Europe's top privacy official says the European Union is weakening a planned privacy protection in order to secure agreement for the proposal. He says the agreement threatens to reduce privacy protection in Europe.
Peter Hustinx, the European Data Protection Supervison (EDPS), has made his warnings in relation to the Data Protection Framework Decision (DPFD), a proposed basis for police data sharing across Europe.
In 2005 the European Union began investigating the creation of the DPFD, which would control the way in which police forces use citizens' data, including during cross-border data transfers. The Council of Ministers published the Framework Decision in 2005, and negotiations have been ongoing ever since.
Hustinx has three times raised serious objections to the way negotiations over the DPFD have progressed. He also previously called for a proportionality of response to data, so that a suspect's data would be treated differently to that of a witness or a convicted person.
He has now raised another serious concern, which is that the negotiations have produced a compromise by which protection will only be extended to data coming from another country.
"When the DPFD was first proposed, it was supposed to cover all aspects of policing and the judiciary," said Hustinx. "The recent agreement by the council severely limits the scope of the text, and therefore also limits the level of protection the European citizen can expect from the resulting agreement.
"The DPFD cannot lessen the level of protection offered, otherwise this will make it more difficult for police services to meet their international obligations."
Hustinx is echoing concerns he raised in his very first response to the plans in 2005. Back then he called for a requirement that data protection rules cover all police and judicial data, not just that exchanged between member states. Then, he said the creation of two classes of data – those from a country and those from a foreign EU nation – undermined the likelihood of people asserting their data protection rights.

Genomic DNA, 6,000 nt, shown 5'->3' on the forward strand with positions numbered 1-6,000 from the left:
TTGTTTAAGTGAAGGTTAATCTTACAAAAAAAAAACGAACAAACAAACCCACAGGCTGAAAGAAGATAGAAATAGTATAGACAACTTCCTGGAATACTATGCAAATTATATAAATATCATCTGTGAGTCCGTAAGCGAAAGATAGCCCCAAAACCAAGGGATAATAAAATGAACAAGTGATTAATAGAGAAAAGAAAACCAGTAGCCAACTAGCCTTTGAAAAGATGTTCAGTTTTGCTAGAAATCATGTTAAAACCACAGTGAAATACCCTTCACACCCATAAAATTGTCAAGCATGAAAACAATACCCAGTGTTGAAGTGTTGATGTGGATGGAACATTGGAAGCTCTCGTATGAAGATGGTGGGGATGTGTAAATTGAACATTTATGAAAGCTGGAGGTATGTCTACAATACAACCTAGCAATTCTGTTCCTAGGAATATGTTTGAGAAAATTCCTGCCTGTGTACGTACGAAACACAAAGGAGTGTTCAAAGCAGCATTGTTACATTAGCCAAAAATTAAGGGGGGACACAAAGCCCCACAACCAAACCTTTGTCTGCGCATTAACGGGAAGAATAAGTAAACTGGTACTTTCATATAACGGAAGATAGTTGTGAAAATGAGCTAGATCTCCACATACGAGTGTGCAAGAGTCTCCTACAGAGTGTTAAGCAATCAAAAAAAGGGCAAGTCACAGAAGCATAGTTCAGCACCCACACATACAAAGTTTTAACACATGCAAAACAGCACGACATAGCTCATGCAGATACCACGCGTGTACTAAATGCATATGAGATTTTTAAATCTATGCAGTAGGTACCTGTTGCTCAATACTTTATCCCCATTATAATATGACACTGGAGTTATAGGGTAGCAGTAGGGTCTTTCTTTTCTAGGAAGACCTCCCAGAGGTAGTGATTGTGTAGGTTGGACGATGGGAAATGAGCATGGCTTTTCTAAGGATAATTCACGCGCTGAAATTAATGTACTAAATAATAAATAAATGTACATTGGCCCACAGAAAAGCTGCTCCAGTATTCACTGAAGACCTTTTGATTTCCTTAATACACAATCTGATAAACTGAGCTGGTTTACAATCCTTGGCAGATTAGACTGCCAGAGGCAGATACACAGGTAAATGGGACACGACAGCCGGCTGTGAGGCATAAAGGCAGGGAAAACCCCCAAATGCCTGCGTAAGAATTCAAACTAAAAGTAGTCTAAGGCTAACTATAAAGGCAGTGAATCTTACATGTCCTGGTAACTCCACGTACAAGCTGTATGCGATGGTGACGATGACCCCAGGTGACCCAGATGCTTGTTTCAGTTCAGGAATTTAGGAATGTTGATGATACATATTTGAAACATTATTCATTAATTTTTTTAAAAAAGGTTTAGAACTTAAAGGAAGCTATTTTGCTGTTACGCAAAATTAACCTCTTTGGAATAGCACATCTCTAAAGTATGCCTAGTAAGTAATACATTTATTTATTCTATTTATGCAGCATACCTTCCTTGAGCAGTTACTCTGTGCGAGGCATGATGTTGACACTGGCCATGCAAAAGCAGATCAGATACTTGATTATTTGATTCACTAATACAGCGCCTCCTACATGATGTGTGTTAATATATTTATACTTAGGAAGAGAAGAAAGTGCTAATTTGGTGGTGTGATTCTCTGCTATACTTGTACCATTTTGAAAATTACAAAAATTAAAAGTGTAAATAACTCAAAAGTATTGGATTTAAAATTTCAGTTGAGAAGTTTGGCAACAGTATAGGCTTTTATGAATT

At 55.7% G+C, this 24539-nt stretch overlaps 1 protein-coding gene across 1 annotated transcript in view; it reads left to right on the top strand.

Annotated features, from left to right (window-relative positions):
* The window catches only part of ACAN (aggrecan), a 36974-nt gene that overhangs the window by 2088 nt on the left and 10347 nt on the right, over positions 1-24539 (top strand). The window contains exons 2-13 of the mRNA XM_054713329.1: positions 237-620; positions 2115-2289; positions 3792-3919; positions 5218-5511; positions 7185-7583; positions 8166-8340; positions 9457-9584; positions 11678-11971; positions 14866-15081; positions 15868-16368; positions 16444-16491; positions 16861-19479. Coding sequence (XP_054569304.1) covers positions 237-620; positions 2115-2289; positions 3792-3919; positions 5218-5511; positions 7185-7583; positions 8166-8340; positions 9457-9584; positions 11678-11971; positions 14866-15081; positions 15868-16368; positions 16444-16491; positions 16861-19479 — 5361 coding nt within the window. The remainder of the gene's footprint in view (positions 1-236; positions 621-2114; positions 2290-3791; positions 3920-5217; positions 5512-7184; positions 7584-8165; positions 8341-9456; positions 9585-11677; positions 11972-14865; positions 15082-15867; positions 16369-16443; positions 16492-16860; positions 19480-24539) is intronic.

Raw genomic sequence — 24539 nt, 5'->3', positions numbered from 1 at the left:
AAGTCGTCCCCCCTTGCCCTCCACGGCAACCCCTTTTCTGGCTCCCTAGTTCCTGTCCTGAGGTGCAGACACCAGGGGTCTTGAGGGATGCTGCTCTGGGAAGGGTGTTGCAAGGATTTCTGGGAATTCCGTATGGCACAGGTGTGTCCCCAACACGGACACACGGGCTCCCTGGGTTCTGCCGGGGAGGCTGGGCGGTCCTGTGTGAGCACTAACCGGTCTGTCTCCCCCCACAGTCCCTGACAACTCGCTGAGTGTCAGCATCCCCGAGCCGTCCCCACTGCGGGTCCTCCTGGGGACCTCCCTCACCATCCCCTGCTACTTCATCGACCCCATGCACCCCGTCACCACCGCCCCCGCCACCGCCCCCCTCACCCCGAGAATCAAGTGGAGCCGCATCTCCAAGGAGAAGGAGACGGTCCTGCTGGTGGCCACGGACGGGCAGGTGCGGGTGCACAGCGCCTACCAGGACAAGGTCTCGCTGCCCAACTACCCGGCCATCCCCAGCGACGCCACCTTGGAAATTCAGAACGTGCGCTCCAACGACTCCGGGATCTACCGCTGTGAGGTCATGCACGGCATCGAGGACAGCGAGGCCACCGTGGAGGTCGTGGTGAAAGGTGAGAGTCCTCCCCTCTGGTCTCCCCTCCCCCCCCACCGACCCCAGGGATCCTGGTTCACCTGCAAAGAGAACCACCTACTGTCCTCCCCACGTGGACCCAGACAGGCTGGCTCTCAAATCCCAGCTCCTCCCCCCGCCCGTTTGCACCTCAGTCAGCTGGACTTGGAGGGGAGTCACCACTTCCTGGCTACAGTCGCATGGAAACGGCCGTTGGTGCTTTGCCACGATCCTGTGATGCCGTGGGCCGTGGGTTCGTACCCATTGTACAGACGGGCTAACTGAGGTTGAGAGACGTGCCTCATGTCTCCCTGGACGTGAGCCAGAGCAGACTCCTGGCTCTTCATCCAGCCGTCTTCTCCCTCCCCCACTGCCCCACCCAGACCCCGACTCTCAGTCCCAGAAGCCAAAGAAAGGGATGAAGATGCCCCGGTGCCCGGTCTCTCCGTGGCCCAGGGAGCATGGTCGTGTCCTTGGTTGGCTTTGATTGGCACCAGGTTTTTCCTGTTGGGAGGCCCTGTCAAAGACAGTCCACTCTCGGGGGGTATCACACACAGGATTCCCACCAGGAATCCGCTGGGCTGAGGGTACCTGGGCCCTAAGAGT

The Council of Ministers decided this week the protection will only apply to data exchanged across borders.
"After more than a year and a half of intense negotiations on this proposal, the Presidency proposed a narrow scope of the Framework Decision, which means the text will apply to the cross-border exchange of personal data only," said minutes (pdf) of the council meeting. "This understanding will also imply an evaluation by the Commission of the data protection system, including the limitation of the scope, three years after the Framework Decision will apply to Member States."
The EDPS said the move damaged the proposed measure. "A drive for agreement should not dilute the level of protection for personal data provided in police and judicial cooperation in criminal matters," said a statement from the EDPS office.
The move has caused some privacy experts to wonder how much attention the institutions of the EU pay to data protection and to Hustinx.
"This is the third time the EDPS has blown into the wind. He repeatedly raises serious data protection issues which do not seem to be taken on board," said Dr Chris Pounder, a privacy expert at Pinsent Masons, the law firm behind OUT-LAW.COM.
"The European Commission merged data protection and security so that privacy principles would be balanced with security objectives. When this new outcry is combined with what the EDPS has said previously in relation to (controversial banking body) SWIFT and passenger name records, one wonders whether the commission now sees privacy principles as being subservient to security objectives."
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